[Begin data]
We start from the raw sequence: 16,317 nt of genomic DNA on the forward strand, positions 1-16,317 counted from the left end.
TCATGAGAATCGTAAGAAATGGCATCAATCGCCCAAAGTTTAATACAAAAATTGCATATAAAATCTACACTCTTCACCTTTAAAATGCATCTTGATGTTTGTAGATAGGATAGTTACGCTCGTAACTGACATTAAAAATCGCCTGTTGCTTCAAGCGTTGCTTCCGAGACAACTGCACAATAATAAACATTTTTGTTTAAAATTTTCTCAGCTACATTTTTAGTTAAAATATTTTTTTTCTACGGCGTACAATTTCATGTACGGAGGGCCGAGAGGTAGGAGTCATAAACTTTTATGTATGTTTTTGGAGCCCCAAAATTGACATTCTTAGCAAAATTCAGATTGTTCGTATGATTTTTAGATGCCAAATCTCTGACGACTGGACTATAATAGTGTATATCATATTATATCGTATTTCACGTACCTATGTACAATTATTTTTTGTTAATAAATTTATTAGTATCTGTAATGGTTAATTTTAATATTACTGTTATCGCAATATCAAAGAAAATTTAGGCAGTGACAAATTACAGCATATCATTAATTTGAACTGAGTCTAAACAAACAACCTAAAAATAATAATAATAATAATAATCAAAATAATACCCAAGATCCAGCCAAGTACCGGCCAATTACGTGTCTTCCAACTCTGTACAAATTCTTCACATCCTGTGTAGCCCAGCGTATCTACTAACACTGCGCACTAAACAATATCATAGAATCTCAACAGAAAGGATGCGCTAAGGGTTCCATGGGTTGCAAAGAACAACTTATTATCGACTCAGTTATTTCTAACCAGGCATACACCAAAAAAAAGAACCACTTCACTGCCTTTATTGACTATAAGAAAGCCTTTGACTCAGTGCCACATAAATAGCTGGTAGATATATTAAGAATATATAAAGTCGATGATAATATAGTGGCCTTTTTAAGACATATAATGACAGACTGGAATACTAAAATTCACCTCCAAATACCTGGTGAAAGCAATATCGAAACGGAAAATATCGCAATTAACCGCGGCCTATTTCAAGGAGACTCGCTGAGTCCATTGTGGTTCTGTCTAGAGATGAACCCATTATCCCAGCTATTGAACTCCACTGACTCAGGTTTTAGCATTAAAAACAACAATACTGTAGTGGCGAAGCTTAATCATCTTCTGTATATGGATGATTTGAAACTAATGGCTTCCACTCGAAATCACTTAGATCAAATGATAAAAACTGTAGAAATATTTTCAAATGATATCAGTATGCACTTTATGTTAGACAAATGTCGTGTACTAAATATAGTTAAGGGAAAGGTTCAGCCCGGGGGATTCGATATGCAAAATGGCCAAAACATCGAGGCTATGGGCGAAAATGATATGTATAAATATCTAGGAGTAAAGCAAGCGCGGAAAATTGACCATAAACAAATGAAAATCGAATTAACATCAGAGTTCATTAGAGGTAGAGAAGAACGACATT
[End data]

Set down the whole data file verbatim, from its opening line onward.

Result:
We start from the raw sequence: 16,317 nt of genomic DNA on the forward strand, positions 1-16,317 counted from the left end.
TCATGAGAATCGTAAGAAATGGCATCAATCGCCCAAAGTTTAATACAAAAATTGCATATAAAATCTACACTCTTCACCTTTAAAATGCATCTTGATGTTTGTAGATAGGATAGTTACGCTCGTAACTGACATTAAAAATCGCCTGTTGCTTCAAGCGTTGCTTCCGAGACAACTGCACAATAATAAACATTTTTGTTTAAAATTTTCTCAGCTACATTTTTAGTTAAAATATTTTTTTTCTACGGCGTACAATTTCATGTACGGAGGGCCGAGAGGTAGGAGTCATAAACTTTTATGTATGTTTTTGGAGCCCCAAAATTGACATTCTTAGCAAAATTCAGATTGTTCGTATGATTTTTAGATGCCAAATCTCTGACGACTGGACTATAATAGTGTATATCATATTATATCGTATTTCACGTACCTATGTACAATTATTTTTTGTTAATAAATTTATTAGTATCTGTAATGGTTAATTTTAATATTACTGTTATCGCAATATCAAAGAAAATTTAGGCAGTGACAAATTACAGCATATCATTAATTTGAACTGAGTCTAAACAAACAACCTAAAAATAATAATAATAATAATAATCAAAATAATACCCAAGATCCAGCCAAGTACCGGCCAATTACGTGTCTTCCAACTCTGTACAAATTCTTCACATCCTGTGTAGCCCAGCGTATCTACTAACACTGCGCACTAAACAATATCATAGAATCTCAACAGAAAGGATGCGCTAAGGGTTCCATGGGTTGCAAAGAACAACTTATTATCGACTCAGTTATTTCTAACCAGGCATACACCAAAAAAAAGAACCACTTCACTGCCTTTATTGACTATAAGAAAGCCTTTGACTCAGTGCCACATAAATAGCTGGTAGATATATTAAGAATATATAAAGTCGATGATAATATAGTGGCCTTTTTAAGACATATAATGACAGACTGGAATACTAAAATTCACCTCCAAATACCTGGTGAAAGCAATATCGAAACGGAAAATATCGCAATTAACCGCGGCCTATTTCAAGGAGACTCGCTGAGTCCATTGTGGTTCTGTCTAGAGATGAACCCATTATCCCAGCTATTGAACTCCACTGACTCAGGTTTTAGCATTAAAAACAACAATACTGTAGTGGCGAAGCTTAATCATCTTCTGTATATGGATGATTTGAAACTAATGGCTTCCACTCGAAATCACTTAGATCAAATGATAAAAACTGTAGAAATATTTTCAAATGATATCAGTATGCACTTTATGTTAGACAAATGTCGTGTACTAAATATAGTTAAGGGAAAGGTTCAGCCCGGGGGATTCGATATGCAAAATGGCCAAAACATCGAGGCTATGGGCGAAAATGATATGTATAAATATCTAGGAGTAAAGCAAGCGCGGAAAATTGACCATAAACAAATGAAAATCGAATTAACATCAGAGTTCATTAGAGGTAGAGAAGAACGACATT